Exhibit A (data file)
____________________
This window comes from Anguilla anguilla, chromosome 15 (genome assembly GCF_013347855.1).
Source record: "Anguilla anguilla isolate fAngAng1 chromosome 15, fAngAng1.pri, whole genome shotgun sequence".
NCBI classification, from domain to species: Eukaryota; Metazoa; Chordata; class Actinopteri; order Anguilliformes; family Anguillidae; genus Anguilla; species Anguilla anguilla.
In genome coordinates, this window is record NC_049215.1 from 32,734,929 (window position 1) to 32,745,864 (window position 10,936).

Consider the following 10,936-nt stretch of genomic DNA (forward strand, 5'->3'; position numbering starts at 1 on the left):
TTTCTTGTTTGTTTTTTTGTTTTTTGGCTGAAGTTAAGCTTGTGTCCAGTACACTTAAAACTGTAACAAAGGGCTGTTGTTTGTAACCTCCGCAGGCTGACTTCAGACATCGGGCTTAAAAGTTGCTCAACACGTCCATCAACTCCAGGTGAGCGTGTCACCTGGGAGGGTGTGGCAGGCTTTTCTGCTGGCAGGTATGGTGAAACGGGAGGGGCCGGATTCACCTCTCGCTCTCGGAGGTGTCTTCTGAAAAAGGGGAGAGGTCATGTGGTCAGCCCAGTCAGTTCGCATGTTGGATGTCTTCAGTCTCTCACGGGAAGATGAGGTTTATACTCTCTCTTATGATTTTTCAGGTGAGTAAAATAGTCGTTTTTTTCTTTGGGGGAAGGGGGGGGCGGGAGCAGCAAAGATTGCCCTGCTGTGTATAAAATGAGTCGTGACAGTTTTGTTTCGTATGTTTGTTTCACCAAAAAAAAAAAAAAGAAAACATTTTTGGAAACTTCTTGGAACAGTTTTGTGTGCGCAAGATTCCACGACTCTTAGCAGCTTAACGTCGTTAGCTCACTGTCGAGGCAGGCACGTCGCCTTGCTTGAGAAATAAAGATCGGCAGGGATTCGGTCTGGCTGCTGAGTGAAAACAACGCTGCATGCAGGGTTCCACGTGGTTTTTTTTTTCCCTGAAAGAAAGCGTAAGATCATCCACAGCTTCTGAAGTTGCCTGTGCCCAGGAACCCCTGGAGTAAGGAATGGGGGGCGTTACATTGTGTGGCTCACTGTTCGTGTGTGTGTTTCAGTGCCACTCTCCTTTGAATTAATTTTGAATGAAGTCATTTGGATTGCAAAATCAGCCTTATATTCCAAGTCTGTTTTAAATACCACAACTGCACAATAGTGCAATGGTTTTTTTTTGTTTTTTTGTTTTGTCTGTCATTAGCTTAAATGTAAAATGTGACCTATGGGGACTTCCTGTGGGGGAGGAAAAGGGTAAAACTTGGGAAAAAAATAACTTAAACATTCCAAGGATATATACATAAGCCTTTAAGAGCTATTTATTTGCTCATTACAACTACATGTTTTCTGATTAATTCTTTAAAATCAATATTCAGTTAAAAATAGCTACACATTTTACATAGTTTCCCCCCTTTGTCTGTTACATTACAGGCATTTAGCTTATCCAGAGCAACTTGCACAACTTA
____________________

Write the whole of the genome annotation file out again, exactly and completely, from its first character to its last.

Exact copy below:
This window comes from Anguilla anguilla, chromosome 15 (genome assembly GCF_013347855.1).
Source record: "Anguilla anguilla isolate fAngAng1 chromosome 15, fAngAng1.pri, whole genome shotgun sequence".
NCBI classification, from domain to species: Eukaryota; Metazoa; Chordata; class Actinopteri; order Anguilliformes; family Anguillidae; genus Anguilla; species Anguilla anguilla.
In genome coordinates, this window is record NC_049215.1 from 32,734,929 (window position 1) to 32,745,864 (window position 10,936).

Consider the following 10,936-nt stretch of genomic DNA (forward strand, 5'->3'; position numbering starts at 1 on the left):
TTTCTTGTTTGTTTTTTTGTTTTTTGGCTGAAGTTAAGCTTGTGTCCAGTACACTTAAAACTGTAACAAAGGGCTGTTGTTTGTAACCTCCGCAGGCTGACTTCAGACATCGGGCTTAAAAGTTGCTCAACACGTCCATCAACTCCAGGTGAGCGTGTCACCTGGGAGGGTGTGGCAGGCTTTTCTGCTGGCAGGTATGGTGAAACGGGAGGGGCCGGATTCACCTCTCGCTCTCGGAGGTGTCTTCTGAAAAAGGGGAGAGGTCATGTGGTCAGCCCAGTCAGTTCGCATGTTGGATGTCTTCAGTCTCTCACGGGAAGATGAGGTTTATACTCTCTCTTATGATTTTTCAGGTGAGTAAAATAGTCGTTTTTTTCTTTGGGGGAAGGGGGGGGCGGGAGCAGCAAAGATTGCCCTGCTGTGTATAAAATGAGTCGTGACAGTTTTGTTTCGTATGTTTGTTTCACCAAAAAAAAAAAAAAGAAAACATTTTTGGAAACTTCTTGGAACAGTTTTGTGTGCGCAAGATTCCACGACTCTTAGCAGCTTAACGTCGTTAGCTCACTGTCGAGGCAGGCACGTCGCCTTGCTTGAGAAATAAAGATCGGCAGGGATTCGGTCTGGCTGCTGAGTGAAAACAACGCTGCATGCAGGGTTCCACGTGGTTTTTTTTTTCCCTGAAAGAAAGCGTAAGATCATCCACAGCTTCTGAAGTTGCCTGTGCCCAGGAACCCCTGGAGTAAGGAATGGGGGGCGTTACATTGTGTGGCTCACTGTTCGTGTGTGTGTTTCAGTGCCACTCTCCTTTGAATTAATTTTGAATGAAGTCATTTGGATTGCAAAATCAGCCTTATATTCCAAGTCTGTTTTAAATACCACAACTGCACAATAGTGCAATGGTTTTTTTTTGTTTTTTTGTTTTGTCTGTCATTAGCTTAAATGTAAAATGTGACCTATGGGGACTTCCTGTGGGGGAGGAAAAGGGTAAAACTTGGGAAAAAAATAACTTAAACATTCCAAGGATATATACATAAGCCTTTAAGAGCTATTTATTTGCTCATTACAACTACATGTTTTCTGATTAATTCTTTAAAATCAATATTCAGTTAAAAATAGCTACACATTTTACATAGTTTCCCCCCTTTGTCTGTTACATTACAGGCATTTAGCTTATCCAGAGCAACTTGCACAACTTA